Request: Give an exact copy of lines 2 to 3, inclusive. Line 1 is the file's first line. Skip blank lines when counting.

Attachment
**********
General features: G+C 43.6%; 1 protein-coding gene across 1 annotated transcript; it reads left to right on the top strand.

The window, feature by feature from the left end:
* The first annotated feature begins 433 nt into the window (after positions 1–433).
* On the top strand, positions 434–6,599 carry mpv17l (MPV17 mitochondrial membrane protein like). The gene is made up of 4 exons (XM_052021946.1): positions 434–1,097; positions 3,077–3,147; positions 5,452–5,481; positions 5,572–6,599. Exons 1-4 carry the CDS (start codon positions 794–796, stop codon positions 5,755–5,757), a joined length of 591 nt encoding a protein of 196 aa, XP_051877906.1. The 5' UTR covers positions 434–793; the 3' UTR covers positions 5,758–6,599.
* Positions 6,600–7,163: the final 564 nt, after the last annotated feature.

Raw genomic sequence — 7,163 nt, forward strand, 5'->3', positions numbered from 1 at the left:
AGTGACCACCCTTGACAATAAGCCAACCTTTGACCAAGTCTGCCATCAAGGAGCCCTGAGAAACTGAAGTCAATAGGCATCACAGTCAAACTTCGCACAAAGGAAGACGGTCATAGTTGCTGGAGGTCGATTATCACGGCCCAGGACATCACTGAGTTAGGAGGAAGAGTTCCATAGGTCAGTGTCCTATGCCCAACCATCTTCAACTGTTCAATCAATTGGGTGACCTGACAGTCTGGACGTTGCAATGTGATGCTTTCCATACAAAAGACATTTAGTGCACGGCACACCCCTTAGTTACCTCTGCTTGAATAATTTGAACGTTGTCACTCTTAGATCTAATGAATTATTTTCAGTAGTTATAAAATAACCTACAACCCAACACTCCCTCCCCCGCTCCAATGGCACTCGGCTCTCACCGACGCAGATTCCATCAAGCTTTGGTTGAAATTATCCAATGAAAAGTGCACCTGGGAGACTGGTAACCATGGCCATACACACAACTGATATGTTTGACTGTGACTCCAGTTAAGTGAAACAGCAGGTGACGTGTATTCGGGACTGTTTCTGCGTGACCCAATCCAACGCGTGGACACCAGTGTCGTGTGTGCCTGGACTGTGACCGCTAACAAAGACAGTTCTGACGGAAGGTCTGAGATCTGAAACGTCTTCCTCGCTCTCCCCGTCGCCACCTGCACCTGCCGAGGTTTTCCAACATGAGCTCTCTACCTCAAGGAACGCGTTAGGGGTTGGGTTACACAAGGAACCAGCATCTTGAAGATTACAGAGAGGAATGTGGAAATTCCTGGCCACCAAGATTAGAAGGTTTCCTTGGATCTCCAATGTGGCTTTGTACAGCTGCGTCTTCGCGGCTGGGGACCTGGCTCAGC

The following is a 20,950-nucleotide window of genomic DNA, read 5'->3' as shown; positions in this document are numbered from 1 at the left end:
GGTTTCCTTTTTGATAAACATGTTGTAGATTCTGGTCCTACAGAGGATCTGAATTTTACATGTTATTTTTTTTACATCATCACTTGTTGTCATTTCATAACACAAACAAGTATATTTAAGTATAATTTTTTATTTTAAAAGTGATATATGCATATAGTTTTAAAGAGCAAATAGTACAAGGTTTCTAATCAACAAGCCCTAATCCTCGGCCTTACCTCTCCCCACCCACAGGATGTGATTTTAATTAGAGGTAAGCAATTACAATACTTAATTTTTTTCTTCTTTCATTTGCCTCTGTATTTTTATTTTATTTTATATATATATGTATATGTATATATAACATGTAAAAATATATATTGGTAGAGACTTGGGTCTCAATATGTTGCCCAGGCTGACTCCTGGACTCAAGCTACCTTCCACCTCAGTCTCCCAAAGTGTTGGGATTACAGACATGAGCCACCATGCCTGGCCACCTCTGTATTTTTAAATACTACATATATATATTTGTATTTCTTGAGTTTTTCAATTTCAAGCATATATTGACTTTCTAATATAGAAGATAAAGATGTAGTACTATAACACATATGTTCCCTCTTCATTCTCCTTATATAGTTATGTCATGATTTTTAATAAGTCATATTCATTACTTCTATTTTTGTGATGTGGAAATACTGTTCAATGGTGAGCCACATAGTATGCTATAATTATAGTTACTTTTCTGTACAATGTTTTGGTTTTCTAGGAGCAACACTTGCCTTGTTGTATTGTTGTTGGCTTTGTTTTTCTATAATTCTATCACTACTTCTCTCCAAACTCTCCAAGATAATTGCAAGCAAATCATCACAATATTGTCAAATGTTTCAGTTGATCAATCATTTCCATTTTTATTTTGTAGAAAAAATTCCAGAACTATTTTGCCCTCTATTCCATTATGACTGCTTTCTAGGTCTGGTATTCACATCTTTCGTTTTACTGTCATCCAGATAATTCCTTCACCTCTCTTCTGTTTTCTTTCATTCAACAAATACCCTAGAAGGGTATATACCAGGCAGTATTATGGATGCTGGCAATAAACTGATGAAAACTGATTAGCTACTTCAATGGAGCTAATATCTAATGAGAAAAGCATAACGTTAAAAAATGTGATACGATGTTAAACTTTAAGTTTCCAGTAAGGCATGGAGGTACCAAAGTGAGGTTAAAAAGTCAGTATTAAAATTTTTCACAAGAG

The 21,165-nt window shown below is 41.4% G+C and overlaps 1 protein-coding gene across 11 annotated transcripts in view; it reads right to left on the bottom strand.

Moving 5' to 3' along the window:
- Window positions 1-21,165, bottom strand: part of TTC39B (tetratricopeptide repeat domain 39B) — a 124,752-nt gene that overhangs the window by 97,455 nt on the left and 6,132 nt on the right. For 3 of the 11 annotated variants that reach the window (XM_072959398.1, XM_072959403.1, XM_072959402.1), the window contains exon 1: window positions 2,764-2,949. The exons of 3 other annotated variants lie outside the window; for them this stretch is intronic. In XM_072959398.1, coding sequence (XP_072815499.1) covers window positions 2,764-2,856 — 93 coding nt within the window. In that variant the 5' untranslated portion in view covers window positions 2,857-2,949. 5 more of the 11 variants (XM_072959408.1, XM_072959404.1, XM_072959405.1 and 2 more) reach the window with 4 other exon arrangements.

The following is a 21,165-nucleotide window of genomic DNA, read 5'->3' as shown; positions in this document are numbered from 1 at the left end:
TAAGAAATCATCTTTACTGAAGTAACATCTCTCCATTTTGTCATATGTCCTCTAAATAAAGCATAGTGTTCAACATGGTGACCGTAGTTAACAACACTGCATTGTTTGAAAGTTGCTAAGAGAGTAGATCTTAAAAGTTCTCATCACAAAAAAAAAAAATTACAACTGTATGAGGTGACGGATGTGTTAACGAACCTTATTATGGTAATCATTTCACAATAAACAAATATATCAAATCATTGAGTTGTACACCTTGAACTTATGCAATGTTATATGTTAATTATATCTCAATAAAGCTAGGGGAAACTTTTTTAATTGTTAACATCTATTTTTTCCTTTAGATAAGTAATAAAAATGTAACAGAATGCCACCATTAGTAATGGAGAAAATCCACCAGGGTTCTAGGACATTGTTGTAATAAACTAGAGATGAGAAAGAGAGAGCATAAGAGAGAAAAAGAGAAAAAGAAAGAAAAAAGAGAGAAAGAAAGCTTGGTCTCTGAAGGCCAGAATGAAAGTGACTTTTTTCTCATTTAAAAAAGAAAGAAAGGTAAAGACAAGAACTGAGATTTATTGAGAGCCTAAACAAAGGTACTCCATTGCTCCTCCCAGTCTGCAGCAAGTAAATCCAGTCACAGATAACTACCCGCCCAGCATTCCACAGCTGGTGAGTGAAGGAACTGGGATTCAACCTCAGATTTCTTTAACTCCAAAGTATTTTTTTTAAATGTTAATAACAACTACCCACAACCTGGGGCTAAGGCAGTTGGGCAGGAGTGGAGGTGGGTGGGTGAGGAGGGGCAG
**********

The window, feature by feature from the left end:
* The first annotated feature begins 433 nt into the window (after positions 1–433).